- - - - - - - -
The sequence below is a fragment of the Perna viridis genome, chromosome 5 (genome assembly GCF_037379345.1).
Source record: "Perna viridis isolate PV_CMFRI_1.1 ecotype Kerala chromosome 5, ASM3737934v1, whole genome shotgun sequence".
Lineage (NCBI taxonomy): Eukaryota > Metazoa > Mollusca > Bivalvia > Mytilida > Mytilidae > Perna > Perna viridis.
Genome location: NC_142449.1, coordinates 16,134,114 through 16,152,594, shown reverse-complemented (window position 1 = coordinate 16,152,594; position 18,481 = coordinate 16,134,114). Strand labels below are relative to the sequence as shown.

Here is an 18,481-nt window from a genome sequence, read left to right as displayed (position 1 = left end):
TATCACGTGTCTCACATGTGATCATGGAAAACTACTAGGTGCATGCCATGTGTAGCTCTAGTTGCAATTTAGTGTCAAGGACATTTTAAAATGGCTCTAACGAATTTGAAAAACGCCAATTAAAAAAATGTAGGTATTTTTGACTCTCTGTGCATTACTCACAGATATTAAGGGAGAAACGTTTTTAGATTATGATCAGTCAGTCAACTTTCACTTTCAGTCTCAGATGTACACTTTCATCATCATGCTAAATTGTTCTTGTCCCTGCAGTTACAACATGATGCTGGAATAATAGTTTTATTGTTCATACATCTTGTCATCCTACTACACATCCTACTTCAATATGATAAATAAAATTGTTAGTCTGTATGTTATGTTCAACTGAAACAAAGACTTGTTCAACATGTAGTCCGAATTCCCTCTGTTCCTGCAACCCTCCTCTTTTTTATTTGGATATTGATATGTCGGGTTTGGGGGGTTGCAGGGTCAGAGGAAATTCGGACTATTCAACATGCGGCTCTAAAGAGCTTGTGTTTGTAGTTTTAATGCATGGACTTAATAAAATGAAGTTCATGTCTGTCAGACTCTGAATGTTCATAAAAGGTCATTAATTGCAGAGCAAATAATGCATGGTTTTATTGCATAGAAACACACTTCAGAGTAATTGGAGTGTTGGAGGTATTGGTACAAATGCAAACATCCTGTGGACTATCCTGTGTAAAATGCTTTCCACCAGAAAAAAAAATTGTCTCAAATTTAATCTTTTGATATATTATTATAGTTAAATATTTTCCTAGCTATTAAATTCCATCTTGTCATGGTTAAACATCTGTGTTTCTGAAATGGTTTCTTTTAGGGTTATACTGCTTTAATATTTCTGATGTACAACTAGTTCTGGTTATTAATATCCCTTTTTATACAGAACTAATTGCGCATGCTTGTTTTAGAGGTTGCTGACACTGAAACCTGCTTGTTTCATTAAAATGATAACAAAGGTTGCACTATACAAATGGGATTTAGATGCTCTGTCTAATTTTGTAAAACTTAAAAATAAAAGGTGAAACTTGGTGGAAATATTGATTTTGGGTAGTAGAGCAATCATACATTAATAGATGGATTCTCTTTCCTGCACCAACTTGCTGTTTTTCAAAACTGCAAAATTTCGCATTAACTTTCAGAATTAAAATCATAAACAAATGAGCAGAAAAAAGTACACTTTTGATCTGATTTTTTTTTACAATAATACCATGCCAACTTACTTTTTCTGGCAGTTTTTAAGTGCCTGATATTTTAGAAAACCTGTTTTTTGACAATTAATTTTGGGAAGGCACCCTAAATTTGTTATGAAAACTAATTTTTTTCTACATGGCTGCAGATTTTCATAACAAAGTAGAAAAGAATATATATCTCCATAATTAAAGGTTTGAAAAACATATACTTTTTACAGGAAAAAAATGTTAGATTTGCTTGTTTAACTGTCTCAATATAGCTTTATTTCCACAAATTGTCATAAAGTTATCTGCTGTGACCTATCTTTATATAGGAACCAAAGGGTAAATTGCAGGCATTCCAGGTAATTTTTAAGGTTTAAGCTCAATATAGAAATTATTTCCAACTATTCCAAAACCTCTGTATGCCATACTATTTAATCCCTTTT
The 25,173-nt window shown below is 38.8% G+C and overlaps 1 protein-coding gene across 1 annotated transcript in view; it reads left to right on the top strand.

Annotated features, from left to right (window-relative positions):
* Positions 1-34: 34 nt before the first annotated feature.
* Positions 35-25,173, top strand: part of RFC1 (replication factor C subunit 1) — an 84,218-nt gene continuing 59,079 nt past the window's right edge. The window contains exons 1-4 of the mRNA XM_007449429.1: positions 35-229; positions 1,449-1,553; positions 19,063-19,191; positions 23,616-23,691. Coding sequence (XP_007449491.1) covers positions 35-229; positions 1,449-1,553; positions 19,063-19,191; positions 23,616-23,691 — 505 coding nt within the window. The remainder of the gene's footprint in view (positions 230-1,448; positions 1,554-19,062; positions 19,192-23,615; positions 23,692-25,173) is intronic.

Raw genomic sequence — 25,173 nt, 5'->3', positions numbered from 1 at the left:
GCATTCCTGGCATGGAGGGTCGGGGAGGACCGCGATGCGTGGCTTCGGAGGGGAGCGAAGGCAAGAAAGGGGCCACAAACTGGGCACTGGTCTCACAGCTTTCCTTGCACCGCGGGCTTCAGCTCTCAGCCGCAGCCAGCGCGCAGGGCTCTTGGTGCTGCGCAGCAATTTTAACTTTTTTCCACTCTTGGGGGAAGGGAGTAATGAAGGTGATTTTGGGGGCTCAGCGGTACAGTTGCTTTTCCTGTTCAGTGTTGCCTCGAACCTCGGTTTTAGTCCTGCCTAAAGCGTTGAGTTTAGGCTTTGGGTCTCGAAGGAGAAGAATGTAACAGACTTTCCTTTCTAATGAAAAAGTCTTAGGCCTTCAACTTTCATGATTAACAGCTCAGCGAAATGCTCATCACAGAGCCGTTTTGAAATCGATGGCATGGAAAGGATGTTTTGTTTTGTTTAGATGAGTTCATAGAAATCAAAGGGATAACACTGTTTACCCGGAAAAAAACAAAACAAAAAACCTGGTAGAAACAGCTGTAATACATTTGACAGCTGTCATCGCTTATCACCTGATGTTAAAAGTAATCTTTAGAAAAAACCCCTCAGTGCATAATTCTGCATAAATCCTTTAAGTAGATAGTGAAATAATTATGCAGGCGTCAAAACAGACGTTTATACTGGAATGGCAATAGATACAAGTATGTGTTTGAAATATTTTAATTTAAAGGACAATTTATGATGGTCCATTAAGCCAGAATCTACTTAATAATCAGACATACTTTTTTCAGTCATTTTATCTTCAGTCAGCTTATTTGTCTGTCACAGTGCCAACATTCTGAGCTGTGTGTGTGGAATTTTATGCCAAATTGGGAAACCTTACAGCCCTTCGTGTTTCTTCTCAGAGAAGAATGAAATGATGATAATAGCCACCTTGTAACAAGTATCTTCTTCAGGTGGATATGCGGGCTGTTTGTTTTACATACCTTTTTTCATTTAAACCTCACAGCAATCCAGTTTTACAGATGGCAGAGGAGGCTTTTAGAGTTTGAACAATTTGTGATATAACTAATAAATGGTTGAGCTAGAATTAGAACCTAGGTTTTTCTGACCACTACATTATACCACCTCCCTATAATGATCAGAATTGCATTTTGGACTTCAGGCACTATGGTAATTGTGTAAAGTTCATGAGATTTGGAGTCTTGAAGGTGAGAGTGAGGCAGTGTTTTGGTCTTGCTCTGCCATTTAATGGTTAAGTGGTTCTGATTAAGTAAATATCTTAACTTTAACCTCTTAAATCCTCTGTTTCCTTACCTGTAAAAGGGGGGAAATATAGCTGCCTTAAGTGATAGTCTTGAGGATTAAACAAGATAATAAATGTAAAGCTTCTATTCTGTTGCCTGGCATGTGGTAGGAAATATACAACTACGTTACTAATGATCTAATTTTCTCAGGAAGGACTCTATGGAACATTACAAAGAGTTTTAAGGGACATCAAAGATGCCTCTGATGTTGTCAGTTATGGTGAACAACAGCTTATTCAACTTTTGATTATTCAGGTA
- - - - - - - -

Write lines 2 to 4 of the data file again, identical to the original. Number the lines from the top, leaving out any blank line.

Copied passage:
Source record: "Perna viridis isolate PV_CMFRI_1.1 ecotype Kerala chromosome 5, ASM3737934v1, whole genome shotgun sequence".
Lineage (NCBI taxonomy): Eukaryota > Metazoa > Mollusca > Bivalvia > Mytilida > Mytilidae > Perna > Perna viridis.
Genome location: NC_142449.1, coordinates 16,134,114 through 16,152,594, shown reverse-complemented (window position 1 = coordinate 16,152,594; position 18,481 = coordinate 16,134,114). Strand labels below are relative to the sequence as shown.